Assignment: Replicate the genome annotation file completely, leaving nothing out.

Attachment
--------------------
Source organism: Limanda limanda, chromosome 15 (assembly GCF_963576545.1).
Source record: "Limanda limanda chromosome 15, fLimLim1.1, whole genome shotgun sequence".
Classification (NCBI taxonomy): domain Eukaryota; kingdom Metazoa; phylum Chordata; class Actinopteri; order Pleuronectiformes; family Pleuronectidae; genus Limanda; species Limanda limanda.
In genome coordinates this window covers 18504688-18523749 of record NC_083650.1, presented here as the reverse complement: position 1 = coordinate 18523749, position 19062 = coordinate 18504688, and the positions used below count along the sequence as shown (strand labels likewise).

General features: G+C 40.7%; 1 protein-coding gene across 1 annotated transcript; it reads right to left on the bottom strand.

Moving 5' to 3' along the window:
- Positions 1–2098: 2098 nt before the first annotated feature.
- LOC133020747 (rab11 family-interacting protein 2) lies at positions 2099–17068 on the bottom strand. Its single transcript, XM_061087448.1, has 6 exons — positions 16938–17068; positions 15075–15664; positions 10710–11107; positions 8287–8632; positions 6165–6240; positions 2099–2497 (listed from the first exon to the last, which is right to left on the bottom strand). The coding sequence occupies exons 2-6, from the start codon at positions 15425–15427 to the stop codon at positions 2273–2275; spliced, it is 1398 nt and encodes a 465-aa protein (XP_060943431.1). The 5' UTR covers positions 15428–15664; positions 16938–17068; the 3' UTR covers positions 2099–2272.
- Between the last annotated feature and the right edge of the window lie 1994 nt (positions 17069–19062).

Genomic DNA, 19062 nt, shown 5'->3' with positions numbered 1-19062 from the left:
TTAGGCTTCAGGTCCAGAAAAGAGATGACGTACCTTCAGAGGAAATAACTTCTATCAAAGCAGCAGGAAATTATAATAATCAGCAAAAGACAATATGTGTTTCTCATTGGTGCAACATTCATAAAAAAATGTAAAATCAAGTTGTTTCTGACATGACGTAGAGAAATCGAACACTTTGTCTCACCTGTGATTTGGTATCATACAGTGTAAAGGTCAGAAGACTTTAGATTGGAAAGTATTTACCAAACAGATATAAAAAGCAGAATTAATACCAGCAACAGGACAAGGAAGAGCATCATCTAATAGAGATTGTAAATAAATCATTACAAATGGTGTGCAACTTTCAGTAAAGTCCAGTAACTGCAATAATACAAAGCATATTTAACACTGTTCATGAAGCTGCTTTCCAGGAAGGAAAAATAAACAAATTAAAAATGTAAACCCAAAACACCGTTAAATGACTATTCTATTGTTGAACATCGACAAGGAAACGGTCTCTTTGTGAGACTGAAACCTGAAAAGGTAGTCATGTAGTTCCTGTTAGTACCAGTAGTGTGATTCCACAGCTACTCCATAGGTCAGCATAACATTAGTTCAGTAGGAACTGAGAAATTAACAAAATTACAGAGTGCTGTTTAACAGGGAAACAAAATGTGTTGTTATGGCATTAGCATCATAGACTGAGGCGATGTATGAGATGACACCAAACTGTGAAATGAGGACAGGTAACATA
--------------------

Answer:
Source organism: Limanda limanda, chromosome 15 (assembly GCF_963576545.1).
Source record: "Limanda limanda chromosome 15, fLimLim1.1, whole genome shotgun sequence".
Classification (NCBI taxonomy): domain Eukaryota; kingdom Metazoa; phylum Chordata; class Actinopteri; order Pleuronectiformes; family Pleuronectidae; genus Limanda; species Limanda limanda.
In genome coordinates this window covers 18504688-18523749 of record NC_083650.1, presented here as the reverse complement: position 1 = coordinate 18523749, position 19062 = coordinate 18504688, and the positions used below count along the sequence as shown (strand labels likewise).

General features: G+C 40.7%; 1 protein-coding gene across 1 annotated transcript; it reads right to left on the bottom strand.

Moving 5' to 3' along the window:
- Positions 1–2098: 2098 nt before the first annotated feature.
- LOC133020747 (rab11 family-interacting protein 2) lies at positions 2099–17068 on the bottom strand. Its single transcript, XM_061087448.1, has 6 exons — positions 16938–17068; positions 15075–15664; positions 10710–11107; positions 8287–8632; positions 6165–6240; positions 2099–2497 (listed from the first exon to the last, which is right to left on the bottom strand). The coding sequence occupies exons 2-6, from the start codon at positions 15425–15427 to the stop codon at positions 2273–2275; spliced, it is 1398 nt and encodes a 465-aa protein (XP_060943431.1). The 5' UTR covers positions 15428–15664; positions 16938–17068; the 3' UTR covers positions 2099–2272.
- Between the last annotated feature and the right edge of the window lie 1994 nt (positions 17069–19062).

Genomic DNA, 19062 nt, shown 5'->3' with positions numbered 1-19062 from the left:
TTAGGCTTCAGGTCCAGAAAAGAGATGACGTACCTTCAGAGGAAATAACTTCTATCAAAGCAGCAGGAAATTATAATAATCAGCAAAAGACAATATGTGTTTCTCATTGGTGCAACATTCATAAAAAAATGTAAAATCAAGTTGTTTCTGACATGACGTAGAGAAATCGAACACTTTGTCTCACCTGTGATTTGGTATCATACAGTGTAAAGGTCAGAAGACTTTAGATTGGAAAGTATTTACCAAACAGATATAAAAAGCAGAATTAATACCAGCAACAGGACAAGGAAGAGCATCATCTAATAGAGATTGTAAATAAATCATTACAAATGGTGTGCAACTTTCAGTAAAGTCCAGTAACTGCAATAATACAAAGCATATTTAACACTGTTCATGAAGCTGCTTTCCAGGAAGGAAAAATAAACAAATTAAAAATGTAAACCCAAAACACCGTTAAATGACTATTCTATTGTTGAACATCGACAAGGAAACGGTCTCTTTGTGAGACTGAAACCTGAAAAGGTAGTCATGTAGTTCCTGTTAGTACCAGTAGTGTGATTCCACAGCTACTCCATAGGTCAGCATAACATTAGTTCAGTAGGAACTGAGAAATTAACAAAATTACAGAGTGCTGTTTAACAGGGAAACAAAATGTGTTGTTATGGCATTAGCATCATAGACTGAGGCGATGTATGAGATGACACCAAACTGTGAAATGAGGACAGGTAACATA